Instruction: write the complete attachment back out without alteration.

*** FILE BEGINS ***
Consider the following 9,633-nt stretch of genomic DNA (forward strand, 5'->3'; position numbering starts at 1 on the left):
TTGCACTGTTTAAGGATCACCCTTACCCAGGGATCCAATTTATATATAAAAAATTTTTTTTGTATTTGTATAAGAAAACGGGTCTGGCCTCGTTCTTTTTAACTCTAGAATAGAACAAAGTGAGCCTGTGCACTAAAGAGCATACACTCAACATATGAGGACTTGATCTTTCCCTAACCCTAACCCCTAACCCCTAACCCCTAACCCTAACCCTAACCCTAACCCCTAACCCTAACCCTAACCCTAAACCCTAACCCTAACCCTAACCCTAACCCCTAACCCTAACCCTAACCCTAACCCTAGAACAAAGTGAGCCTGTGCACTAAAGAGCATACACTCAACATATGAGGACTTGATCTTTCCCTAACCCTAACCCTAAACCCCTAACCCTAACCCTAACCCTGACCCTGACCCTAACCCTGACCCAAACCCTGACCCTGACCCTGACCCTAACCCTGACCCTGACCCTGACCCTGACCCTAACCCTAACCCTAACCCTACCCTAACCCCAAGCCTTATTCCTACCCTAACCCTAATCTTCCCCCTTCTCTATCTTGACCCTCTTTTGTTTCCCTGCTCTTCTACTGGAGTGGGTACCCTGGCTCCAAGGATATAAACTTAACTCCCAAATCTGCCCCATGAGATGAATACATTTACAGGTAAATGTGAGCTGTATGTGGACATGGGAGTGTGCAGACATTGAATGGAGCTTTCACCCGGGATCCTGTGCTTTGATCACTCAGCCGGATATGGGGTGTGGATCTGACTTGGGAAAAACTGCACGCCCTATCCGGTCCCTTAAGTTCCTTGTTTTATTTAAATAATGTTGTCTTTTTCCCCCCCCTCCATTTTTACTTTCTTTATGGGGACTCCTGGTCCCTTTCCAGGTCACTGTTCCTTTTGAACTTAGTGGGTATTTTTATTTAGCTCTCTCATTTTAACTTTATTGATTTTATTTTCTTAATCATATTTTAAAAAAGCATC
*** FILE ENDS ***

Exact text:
Consider the following 9,633-nt stretch of genomic DNA (forward strand, 5'->3'; position numbering starts at 1 on the left):
TTGCACTGTTTAAGGATCACCCTTACCCAGGGATCCAATTTATATATAAAAAATTTTTTTTGTATTTGTATAAGAAAACGGGTCTGGCCTCGTTCTTTTTAACTCTAGAATAGAACAAAGTGAGCCTGTGCACTAAAGAGCATACACTCAACATATGAGGACTTGATCTTTCCCTAACCCTAACCCCTAACCCCTAACCCCTAACCCTAACCCTAACCCTAACCCCTAACCCTAACCCTAACCCTAAACCCTAACCCTAACCCTAACCCTAACCCCTAACCCTAACCCTAACCCTAACCCTAGAACAAAGTGAGCCTGTGCACTAAAGAGCATACACTCAACATATGAGGACTTGATCTTTCCCTAACCCTAACCCTAAACCCCTAACCCTAACCCTAACCCTGACCCTGACCCTAACCCTGACCCAAACCCTGACCCTGACCCTGACCCTAACCCTGACCCTGACCCTGACCCTGACCCTAACCCTAACCCTAACCCTACCCTAACCCCAAGCCTTATTCCTACCCTAACCCTAATCTTCCCCCTTCTCTATCTTGACCCTCTTTTGTTTCCCTGCTCTTCTACTGGAGTGGGTACCCTGGCTCCAAGGATATAAACTTAACTCCCAAATCTGCCCCATGAGATGAATACATTTACAGGTAAATGTGAGCTGTATGTGGACATGGGAGTGTGCAGACATTGAATGGAGCTTTCACCCGGGATCCTGTGCTTTGATCACTCAGCCGGATATGGGGTGTGGATCTGACTTGGGAAAAACTGCACGCCCTATCCGGTCCCTTAAGTTCCTTGTTTTATTTAAATAATGTTGTCTTTTTCCCCCCCCTCCATTTTTACTTTCTTTATGGGGACTCCTGGTCCCTTTCCAGGTCACTGTTCCTTTTGAACTTAGTGGGTATTTTTATTTAGCTCTCTCATTTTAACTTTATTGATTTTATTTTCTTAATCATATTTTAAAAAAGCATC